Learn More
Soil respiration is controlled by soil temperature, soil water, fine roots, microbial activity, and soil physical and chemical properties. Forest thinning changes soil temperature, soil water content, and root density and activity, and thus changes soil respiration. We measured soil respiration monthly and soil temperature and volumetric soil water(More)
[1] Disturbances are important for renewal of North American forests. Here we summarize more than 180 site years of eddy covariance measurements of carbon dioxide flux made at forest chronosequences in North America. Net ecosystem production (NEP) showed a carbon loss from all ecosystems following a stand‐replacing disturbance, becoming a carbon sink by 20(More)
Continuous measurements of soil respiration and its components help us understand diurnal and seasonal variations in soil respiration and its mechanism. We continuously measured CO2 concentration at various depths in the soil and calculated surface CO2 efflux based on CO2 gradients and diffusivity in a young ponderosa pine plantation in the Sierra Nevada(More)
At the leaf scale, it is a long-held assumption that stomata close at night in the absence of light, causing transpiration to decrease to zero. Energy balance models and evapotranspiration equations often rely on net radiation as an upper bound, and some models reduce evapotranspiration to zero at night when there is no solar radiation. Emerging research is(More)
We assessed the differential advantages of deciduousness and evergreenness by examining 26 site-years of carbon dioxide, water vapor, and energy flux measurements from five comparable oak woodlands in France, Italy, Portugal, and California (USA). On average, the evergreen and deciduous oak woodlands assimilated and respired similar amounts of carbon while(More)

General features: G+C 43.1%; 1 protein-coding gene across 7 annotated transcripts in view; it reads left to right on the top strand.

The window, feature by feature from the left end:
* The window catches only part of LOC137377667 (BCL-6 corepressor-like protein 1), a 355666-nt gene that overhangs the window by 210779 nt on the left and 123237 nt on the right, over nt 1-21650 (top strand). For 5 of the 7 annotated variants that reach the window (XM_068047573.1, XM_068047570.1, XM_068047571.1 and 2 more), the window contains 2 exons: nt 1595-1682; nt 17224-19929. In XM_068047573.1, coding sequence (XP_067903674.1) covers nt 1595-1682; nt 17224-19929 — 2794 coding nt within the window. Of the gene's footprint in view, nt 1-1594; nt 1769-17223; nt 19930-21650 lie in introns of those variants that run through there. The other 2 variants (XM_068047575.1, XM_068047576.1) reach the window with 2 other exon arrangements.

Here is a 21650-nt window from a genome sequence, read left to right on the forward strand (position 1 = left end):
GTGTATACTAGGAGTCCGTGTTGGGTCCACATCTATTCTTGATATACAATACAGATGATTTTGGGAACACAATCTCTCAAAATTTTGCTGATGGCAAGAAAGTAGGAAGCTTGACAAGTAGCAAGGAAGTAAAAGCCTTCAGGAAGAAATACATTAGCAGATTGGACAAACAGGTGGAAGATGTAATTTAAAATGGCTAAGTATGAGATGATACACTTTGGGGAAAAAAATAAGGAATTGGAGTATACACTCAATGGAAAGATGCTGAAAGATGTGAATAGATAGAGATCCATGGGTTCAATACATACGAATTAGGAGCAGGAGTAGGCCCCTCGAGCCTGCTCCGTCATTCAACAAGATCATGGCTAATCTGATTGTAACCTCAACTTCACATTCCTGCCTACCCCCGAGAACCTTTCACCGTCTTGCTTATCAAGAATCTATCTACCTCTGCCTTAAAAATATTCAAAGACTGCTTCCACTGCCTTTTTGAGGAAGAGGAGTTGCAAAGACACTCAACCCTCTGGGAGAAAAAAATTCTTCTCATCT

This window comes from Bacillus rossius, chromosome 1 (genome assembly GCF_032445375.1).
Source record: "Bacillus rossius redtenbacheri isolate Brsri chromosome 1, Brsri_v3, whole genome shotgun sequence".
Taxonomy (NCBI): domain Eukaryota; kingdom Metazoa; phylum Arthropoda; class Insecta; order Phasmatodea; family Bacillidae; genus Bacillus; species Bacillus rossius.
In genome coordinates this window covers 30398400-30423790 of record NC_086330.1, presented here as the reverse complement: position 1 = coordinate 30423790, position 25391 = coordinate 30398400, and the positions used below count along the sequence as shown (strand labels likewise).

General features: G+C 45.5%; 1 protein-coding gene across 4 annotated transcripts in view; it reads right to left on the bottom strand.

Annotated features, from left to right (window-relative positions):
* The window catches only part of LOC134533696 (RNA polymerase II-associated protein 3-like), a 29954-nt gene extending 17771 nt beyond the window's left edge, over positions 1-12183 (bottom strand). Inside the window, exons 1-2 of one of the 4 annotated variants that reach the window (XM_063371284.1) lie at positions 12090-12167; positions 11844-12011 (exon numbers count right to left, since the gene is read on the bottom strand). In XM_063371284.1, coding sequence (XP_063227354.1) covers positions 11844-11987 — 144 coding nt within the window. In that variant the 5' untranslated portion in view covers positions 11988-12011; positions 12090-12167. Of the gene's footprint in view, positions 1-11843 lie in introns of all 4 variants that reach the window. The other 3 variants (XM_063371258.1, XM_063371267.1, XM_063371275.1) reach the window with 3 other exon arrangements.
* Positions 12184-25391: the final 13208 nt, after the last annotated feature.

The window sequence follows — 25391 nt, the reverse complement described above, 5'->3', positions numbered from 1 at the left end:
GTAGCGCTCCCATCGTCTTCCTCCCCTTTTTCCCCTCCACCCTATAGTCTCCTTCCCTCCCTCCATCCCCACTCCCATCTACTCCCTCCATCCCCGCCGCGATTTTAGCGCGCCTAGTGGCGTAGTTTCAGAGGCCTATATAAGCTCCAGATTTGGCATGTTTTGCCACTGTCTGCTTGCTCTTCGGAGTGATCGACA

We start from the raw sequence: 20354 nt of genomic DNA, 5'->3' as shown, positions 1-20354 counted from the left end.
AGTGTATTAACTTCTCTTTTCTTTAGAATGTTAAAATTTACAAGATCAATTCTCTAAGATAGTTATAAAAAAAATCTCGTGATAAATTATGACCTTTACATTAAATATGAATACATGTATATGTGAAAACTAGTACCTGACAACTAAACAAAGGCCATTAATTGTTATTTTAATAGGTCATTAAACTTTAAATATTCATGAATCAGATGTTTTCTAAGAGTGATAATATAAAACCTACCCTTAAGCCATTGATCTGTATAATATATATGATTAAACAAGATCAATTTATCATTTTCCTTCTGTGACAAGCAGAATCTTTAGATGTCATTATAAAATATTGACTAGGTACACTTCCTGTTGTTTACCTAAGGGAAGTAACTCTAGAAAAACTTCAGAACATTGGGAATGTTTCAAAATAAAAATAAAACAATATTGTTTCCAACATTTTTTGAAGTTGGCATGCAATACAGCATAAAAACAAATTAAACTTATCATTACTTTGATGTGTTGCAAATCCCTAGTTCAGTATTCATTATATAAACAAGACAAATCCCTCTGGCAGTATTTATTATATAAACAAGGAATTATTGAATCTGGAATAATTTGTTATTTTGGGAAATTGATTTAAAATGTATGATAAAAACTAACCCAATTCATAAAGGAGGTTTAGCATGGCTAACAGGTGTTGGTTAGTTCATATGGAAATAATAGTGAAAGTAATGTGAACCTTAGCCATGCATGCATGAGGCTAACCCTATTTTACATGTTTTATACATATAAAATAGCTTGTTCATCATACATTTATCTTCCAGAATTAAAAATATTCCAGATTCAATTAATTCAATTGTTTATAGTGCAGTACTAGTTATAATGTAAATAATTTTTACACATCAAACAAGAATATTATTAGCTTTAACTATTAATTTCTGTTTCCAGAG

The potential effects of global changes on forests are of increasing concern. Dendrochronology, which deals with long-term records of tree growth under natural environmental conditions, can be used to evaluate the impact of climatic change on forest productivity. However, assessment of climatic change impacts must be supported by accurate and reliable(More)
Like many midlatitude ecosystems, Mediterranean forests will suffer longer and more intense droughts with the ongoing climate change. The responses to drought in long-lived trees differ depending on the time scale considered, and short-term responses are currently better understood than longer term acclimation. We assessed the temporal changes in trees(More)
Global climate change is expected to result in more frequent and intense droughts in the Mediterranean region. To understand forest response to severe drought, we used a mobile rainfall shelter to examine the impact of spring and autumn rainfall exclusion on stomatal (S(L) ) and non-stomatal (NS(L) ) limitations of photosynthesis in a Quercus ilex(More)
Understanding the relationships between climate and carbon exchange by terrestrial ecosystems is critical to predict future levels of atmospheric carbon dioxide because of the potential accelerating effects of positive climate–carbon cycle feedbacks. However, directly observed relationships between climate and terrestrial CO 2 exchange with the atmosphere(More)
Our first objective was to link the seasonality of fine root dynamics with soil respiration in a ponderosa pine (Pinus ponderosa P. & C. Lawson) plantation located in the Sierra Nevada of California. The second objective was to examine how canopy photosynthesis influences fine root initiation, growth and mortality in this ecosystem. We compared CO2 flux(More)